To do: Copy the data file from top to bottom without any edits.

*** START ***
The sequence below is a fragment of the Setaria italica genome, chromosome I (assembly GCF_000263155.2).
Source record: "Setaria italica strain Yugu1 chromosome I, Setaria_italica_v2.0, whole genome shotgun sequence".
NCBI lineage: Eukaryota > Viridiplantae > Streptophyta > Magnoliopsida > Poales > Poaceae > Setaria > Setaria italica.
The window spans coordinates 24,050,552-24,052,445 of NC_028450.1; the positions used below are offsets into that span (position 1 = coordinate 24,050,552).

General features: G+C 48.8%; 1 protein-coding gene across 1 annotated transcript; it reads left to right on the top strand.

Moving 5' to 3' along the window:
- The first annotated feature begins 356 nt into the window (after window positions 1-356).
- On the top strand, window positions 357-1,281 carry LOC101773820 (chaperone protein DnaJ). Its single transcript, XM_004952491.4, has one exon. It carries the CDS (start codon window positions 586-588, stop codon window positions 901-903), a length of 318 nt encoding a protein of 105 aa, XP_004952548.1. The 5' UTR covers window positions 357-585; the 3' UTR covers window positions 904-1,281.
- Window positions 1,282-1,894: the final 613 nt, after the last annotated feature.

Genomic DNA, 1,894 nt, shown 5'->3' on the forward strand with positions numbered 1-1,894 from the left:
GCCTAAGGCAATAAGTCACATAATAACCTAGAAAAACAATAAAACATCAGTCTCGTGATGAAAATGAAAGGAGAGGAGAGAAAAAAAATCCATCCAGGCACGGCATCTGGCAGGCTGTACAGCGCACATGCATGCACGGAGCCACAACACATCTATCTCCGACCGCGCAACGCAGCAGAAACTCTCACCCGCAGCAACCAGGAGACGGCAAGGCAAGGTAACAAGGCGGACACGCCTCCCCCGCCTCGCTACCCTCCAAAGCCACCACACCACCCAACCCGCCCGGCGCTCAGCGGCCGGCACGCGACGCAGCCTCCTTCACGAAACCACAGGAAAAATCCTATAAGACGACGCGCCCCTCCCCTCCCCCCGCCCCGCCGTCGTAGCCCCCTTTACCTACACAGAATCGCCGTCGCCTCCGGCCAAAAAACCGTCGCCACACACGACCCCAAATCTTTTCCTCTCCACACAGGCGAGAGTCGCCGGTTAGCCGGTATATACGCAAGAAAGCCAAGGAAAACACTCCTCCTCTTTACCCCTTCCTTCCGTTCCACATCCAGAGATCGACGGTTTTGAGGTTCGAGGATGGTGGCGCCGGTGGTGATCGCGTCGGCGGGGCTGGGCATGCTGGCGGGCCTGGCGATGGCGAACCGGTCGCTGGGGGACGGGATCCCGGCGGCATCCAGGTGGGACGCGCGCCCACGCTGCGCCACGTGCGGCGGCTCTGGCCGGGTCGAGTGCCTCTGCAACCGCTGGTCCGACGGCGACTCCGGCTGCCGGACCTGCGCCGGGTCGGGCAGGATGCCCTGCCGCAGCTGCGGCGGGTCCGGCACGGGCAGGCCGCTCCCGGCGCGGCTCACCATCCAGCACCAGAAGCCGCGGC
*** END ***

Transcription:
The sequence below is a fragment of the Setaria italica genome, chromosome I (assembly GCF_000263155.2).
Source record: "Setaria italica strain Yugu1 chromosome I, Setaria_italica_v2.0, whole genome shotgun sequence".
NCBI lineage: Eukaryota > Viridiplantae > Streptophyta > Magnoliopsida > Poales > Poaceae > Setaria > Setaria italica.
The window spans coordinates 24,050,552-24,052,445 of NC_028450.1; the positions used below are offsets into that span (position 1 = coordinate 24,050,552).

General features: G+C 48.8%; 1 protein-coding gene across 1 annotated transcript; it reads left to right on the top strand.

Moving 5' to 3' along the window:
- The first annotated feature begins 356 nt into the window (after window positions 1-356).
- On the top strand, window positions 357-1,281 carry LOC101773820 (chaperone protein DnaJ). Its single transcript, XM_004952491.4, has one exon. It carries the CDS (start codon window positions 586-588, stop codon window positions 901-903), a length of 318 nt encoding a protein of 105 aa, XP_004952548.1. The 5' UTR covers window positions 357-585; the 3' UTR covers window positions 904-1,281.
- Window positions 1,282-1,894: the final 613 nt, after the last annotated feature.

Genomic DNA, 1,894 nt, shown 5'->3' on the forward strand with positions numbered 1-1,894 from the left:
GCCTAAGGCAATAAGTCACATAATAACCTAGAAAAACAATAAAACATCAGTCTCGTGATGAAAATGAAAGGAGAGGAGAGAAAAAAAATCCATCCAGGCACGGCATCTGGCAGGCTGTACAGCGCACATGCATGCACGGAGCCACAACACATCTATCTCCGACCGCGCAACGCAGCAGAAACTCTCACCCGCAGCAACCAGGAGACGGCAAGGCAAGGTAACAAGGCGGACACGCCTCCCCCGCCTCGCTACCCTCCAAAGCCACCACACCACCCAACCCGCCCGGCGCTCAGCGGCCGGCACGCGACGCAGCCTCCTTCACGAAACCACAGGAAAAATCCTATAAGACGACGCGCCCCTCCCCTCCCCCCGCCCCGCCGTCGTAGCCCCCTTTACCTACACAGAATCGCCGTCGCCTCCGGCCAAAAAACCGTCGCCACACACGACCCCAAATCTTTTCCTCTCCACACAGGCGAGAGTCGCCGGTTAGCCGGTATATACGCAAGAAAGCCAAGGAAAACACTCCTCCTCTTTACCCCTTCCTTCCGTTCCACATCCAGAGATCGACGGTTTTGAGGTTCGAGGATGGTGGCGCCGGTGGTGATCGCGTCGGCGGGGCTGGGCATGCTGGCGGGCCTGGCGATGGCGAACCGGTCGCTGGGGGACGGGATCCCGGCGGCATCCAGGTGGGACGCGCGCCCACGCTGCGCCACGTGCGGCGGCTCTGGCCGGGTCGAGTGCCTCTGCAACCGCTGGTCCGACGGCGACTCCGGCTGCCGGACCTGCGCCGGGTCGGGCAGGATGCCCTGCCGCAGCTGCGGCGGGTCCGGCACGGGCAGGCCGCTCCCGGCGCGGCTCACCATCCAGCACCAGAAGCCGCGGC